Technology and social media companies are changing the human experience. It’s hard to imagine modern life without companies like Google, Facebook, or LinkedIn. Their influence on our lives is astounding.
But what’s even more astounding is how our lives – and our needs – actually influence these technology companies. We drive change, and change drives us. That’s the cycle of tech.
For these companies, growth is exponential. Users are signing up by the millisecond. What keeps it all growing in the right direction? The digital experience. And so, continued growth depends heavily on how quickly and effectively the company evolves its digital experience. Fail to do so and you lose users as fast you gained them. It’s why tech invests heavily in understanding its users – no matter how many.
Take the aforementioned LinkedIn. The world’s largest and most powerful platform for business professionals is only 13 years old – a baby in business years, but a senior in Silicon Valley. In that small amount of time, enormous change has occurred. LinkedIn’s member base has swelled to ~500 million people worldwide, and in 2016 the company was acquired by Microsoft for more than $26 billion.
“The pace is kinda crazy,” says Scott Shute, VP of Global Customer Operations at LinkedIn. He represents and advocates on behalf of LinkedIn’s millions of members worldwide and helps the product development teams understand them. Scott joined me for the latest episode of the Outside In podcast to discuss how LinkedIn delivers digital experiences that satisfy every user, be they a business professional connecting with their network or an enterprise using the company’s digital advertising platform.
LinkedIn is a case study in the rapid evolution of tech. “When I started at LinkedIn four years ago, we were releasing code once every two weeks, or once every week,” Scott says. “Now we’re releasing it whenever it’s ready – every day, multiple times a day. The product is this living, breathing thing that’s literally changing on a daily basis.”
As is true for any tech company with millions of users, LinkedIn captures massive amounts of user behavior data. “When we release something new, we instantly start seeing click data, how customers are using [the product] and responding to it,” Scott explains.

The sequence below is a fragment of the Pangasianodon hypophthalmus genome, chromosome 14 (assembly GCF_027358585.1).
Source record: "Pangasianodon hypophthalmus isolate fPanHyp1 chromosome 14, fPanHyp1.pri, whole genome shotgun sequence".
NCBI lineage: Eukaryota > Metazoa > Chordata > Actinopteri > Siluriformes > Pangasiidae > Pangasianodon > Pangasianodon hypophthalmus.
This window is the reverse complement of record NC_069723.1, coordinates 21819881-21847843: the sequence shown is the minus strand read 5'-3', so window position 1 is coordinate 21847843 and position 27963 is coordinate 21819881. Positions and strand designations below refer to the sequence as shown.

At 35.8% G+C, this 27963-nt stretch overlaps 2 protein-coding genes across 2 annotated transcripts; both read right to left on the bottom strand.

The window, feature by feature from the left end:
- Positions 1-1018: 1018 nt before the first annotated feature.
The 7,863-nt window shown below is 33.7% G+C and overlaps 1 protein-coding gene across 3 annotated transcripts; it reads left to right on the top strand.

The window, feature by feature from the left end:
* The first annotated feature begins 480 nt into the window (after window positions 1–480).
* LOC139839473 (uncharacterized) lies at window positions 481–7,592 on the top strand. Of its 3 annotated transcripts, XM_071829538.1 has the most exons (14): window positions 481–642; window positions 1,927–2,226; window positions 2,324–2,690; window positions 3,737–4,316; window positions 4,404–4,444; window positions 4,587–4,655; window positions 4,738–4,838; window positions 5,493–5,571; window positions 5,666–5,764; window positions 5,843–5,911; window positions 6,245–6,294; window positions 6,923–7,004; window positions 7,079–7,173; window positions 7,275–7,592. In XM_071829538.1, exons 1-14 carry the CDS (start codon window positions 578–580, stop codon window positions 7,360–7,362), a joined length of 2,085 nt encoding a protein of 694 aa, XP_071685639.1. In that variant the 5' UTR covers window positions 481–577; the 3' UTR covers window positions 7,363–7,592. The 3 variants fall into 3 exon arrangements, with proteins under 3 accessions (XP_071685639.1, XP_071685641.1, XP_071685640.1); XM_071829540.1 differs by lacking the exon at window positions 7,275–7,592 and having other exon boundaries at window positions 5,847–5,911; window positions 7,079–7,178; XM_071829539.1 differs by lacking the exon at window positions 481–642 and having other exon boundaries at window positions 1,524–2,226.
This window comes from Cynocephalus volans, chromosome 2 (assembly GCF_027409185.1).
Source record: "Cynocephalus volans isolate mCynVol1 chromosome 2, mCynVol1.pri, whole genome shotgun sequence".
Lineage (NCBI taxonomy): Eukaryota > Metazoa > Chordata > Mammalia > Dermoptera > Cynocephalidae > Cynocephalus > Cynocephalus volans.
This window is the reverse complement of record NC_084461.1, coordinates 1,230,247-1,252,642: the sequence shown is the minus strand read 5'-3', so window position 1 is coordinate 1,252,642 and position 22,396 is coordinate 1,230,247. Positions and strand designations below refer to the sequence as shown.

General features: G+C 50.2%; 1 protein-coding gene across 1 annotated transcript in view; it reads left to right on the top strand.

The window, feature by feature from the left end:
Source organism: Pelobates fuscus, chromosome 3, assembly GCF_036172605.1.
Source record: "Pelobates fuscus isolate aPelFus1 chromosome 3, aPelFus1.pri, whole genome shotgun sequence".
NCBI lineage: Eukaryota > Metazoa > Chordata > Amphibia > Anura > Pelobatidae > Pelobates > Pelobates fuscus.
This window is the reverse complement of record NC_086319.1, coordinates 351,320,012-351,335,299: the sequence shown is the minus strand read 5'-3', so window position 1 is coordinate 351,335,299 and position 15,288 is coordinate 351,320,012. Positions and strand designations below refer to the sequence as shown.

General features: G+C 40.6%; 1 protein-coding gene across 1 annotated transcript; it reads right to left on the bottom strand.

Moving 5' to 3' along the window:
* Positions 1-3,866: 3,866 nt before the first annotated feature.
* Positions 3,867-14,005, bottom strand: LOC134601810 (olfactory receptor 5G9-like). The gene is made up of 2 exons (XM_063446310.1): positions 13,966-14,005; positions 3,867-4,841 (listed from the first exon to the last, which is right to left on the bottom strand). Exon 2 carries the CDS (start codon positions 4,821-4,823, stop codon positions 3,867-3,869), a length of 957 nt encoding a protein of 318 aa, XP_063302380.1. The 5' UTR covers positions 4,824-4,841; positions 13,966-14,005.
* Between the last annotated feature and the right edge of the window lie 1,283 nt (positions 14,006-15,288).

Scott and his team access and analyze that data – to figure out what it means, and to help product development teams prioritize what to work on next. One tool they use is an internal user feedback system that captures “signals” about areas where the experience can be improved. The “signals” come from user activity, direct feedback, and anywhere customers are talking about LinkedIn, like user reviews in the Apple app store or comments posted on Facebook. Product managers can pull whatever information they need from all of this feedback, cutting it any which way they like to make updates to existing products or build new ones.
But Scott emphasizes that data needs to live in harmony with empathy. As he explains, “It’s a balance of click data, support-case data, iPhone app store review data. And then, literally also sitting down with people.”
For example, several times a year, LinkedIn product managers work with Scott’s team on customer support cases to give them direct exposure to LinkedIn users. From these interactions and the many interactions on social media, including on LinkedIn itself, product managers get “up-close and personal, direct, emotional feedback.” So intimate, in fact, that users have been known to literally “call out a specific product manager if they see a feature [on the site] they don’t like.”
Scott admits that it’s a challenge for LinkedIn to be all things to all people. But it’s also his mission. “Over time, how does [the site] become as relevant to my brother, who is a farmer, as it is to an engineer or a marketer in Silicon Valley? … At the high level, we’re trying to create economic opportunity for every member of the global workforce.”
Doing that requires a compassionate understanding of what users need. And users need leaders at every level of the company championing them.
“Not all companies have Chief Customer Officers. But I encourage people in my role...people who are in charge of support or customer experience or customer success to view themselves as the Chief Customer Officer,” says Scott. “It’s our jobs to be the conscience of the company, to hold the voice of the customer high, for us to have a deep understanding of it, and to be able to convey that in a meaningful way to the C-suite and decision makers.”